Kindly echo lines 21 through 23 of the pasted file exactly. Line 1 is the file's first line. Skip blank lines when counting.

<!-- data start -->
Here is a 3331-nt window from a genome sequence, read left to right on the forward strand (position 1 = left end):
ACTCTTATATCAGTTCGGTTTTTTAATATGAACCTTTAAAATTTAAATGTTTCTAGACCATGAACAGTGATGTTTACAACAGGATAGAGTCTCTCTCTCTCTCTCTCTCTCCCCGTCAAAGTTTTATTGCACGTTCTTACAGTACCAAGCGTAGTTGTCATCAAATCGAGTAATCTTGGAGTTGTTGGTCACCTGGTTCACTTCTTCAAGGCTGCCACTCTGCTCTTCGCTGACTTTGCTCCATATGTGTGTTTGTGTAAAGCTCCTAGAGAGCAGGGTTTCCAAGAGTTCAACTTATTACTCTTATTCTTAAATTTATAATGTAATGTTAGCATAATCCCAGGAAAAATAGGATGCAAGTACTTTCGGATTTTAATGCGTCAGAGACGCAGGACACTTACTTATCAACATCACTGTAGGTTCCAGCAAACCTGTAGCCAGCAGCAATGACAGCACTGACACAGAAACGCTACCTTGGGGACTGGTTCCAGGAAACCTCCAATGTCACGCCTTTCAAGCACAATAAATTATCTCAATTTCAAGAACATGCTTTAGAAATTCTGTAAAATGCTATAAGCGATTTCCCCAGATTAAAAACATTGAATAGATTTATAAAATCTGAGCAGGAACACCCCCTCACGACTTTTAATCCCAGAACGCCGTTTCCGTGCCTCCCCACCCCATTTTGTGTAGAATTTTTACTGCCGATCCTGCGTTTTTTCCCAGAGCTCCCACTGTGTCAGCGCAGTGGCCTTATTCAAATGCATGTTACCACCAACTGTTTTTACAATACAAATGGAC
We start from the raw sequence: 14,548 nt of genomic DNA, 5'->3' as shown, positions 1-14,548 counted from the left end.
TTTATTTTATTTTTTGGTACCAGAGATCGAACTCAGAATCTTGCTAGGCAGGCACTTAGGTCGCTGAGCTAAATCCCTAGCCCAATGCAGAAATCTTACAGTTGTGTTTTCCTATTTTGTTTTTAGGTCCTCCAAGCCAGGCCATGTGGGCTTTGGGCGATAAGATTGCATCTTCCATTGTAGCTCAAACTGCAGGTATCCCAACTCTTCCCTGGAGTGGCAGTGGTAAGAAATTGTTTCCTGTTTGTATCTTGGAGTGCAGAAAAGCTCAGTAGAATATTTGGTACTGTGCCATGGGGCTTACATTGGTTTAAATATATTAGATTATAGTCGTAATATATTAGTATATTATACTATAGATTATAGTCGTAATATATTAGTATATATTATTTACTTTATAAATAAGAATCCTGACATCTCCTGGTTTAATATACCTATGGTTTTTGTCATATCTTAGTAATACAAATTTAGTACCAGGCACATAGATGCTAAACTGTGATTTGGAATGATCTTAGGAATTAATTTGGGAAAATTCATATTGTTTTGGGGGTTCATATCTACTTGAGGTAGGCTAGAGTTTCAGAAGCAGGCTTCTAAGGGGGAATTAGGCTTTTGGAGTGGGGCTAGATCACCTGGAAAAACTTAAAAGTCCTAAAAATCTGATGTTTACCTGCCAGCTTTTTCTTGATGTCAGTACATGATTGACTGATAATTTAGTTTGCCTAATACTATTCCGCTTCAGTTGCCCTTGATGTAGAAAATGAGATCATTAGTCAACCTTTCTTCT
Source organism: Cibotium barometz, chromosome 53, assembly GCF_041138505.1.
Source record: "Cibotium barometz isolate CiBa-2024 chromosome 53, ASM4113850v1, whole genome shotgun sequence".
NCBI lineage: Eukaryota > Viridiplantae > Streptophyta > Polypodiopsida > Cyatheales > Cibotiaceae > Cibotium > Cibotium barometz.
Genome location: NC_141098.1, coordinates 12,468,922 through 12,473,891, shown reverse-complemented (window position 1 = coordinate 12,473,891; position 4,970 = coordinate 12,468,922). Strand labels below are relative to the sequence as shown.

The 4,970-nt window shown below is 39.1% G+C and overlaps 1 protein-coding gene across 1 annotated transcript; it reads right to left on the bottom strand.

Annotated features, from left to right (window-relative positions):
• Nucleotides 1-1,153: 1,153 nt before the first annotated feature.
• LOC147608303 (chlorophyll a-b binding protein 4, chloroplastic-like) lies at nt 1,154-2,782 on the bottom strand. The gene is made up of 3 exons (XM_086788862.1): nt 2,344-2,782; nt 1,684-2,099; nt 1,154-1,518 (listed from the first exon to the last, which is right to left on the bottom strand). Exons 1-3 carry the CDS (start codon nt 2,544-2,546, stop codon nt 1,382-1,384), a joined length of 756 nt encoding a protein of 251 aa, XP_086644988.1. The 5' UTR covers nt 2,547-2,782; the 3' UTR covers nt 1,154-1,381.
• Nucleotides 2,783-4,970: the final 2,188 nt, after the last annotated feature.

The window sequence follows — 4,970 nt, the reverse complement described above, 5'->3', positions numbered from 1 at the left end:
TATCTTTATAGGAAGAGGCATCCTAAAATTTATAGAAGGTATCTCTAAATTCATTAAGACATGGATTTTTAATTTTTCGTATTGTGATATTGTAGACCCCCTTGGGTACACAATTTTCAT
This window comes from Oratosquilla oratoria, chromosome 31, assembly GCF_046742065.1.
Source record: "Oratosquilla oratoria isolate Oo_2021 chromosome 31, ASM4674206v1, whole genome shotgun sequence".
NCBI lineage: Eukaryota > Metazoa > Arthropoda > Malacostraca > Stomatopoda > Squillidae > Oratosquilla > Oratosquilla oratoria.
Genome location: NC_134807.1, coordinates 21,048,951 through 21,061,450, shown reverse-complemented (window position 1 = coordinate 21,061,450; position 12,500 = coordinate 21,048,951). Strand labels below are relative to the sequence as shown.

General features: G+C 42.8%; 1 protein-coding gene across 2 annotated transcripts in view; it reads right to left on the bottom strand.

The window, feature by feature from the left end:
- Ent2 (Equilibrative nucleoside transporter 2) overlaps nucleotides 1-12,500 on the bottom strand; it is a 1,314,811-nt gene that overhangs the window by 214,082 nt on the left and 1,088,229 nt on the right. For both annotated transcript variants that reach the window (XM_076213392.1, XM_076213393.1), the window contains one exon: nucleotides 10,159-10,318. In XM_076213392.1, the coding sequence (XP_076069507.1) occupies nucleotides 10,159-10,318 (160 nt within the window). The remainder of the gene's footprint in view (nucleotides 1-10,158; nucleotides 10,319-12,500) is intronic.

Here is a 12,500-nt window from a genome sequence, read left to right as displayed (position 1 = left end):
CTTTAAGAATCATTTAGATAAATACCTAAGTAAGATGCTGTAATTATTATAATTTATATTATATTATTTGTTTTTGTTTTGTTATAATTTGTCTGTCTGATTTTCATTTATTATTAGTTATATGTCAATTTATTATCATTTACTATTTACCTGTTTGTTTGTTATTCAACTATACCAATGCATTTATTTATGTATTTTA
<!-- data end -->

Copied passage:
The window, feature by feature from the left end:
- Ent2 (Equilibrative nucleoside transporter 2) overlaps nucleotides 1-12,500 on the bottom strand; it is a 1,314,811-nt gene that overhangs the window by 214,082 nt on the left and 1,088,229 nt on the right. For both annotated transcript variants that reach the window (XM_076213392.1, XM_076213393.1), the window contains one exon: nucleotides 10,159-10,318. In XM_076213392.1, the coding sequence (XP_076069507.1) occupies nucleotides 10,159-10,318 (160 nt within the window). The remainder of the gene's footprint in view (nucleotides 1-10,158; nucleotides 10,319-12,500) is intronic.

Here is a 12,500-nt window from a genome sequence, read left to right as displayed (position 1 = left end):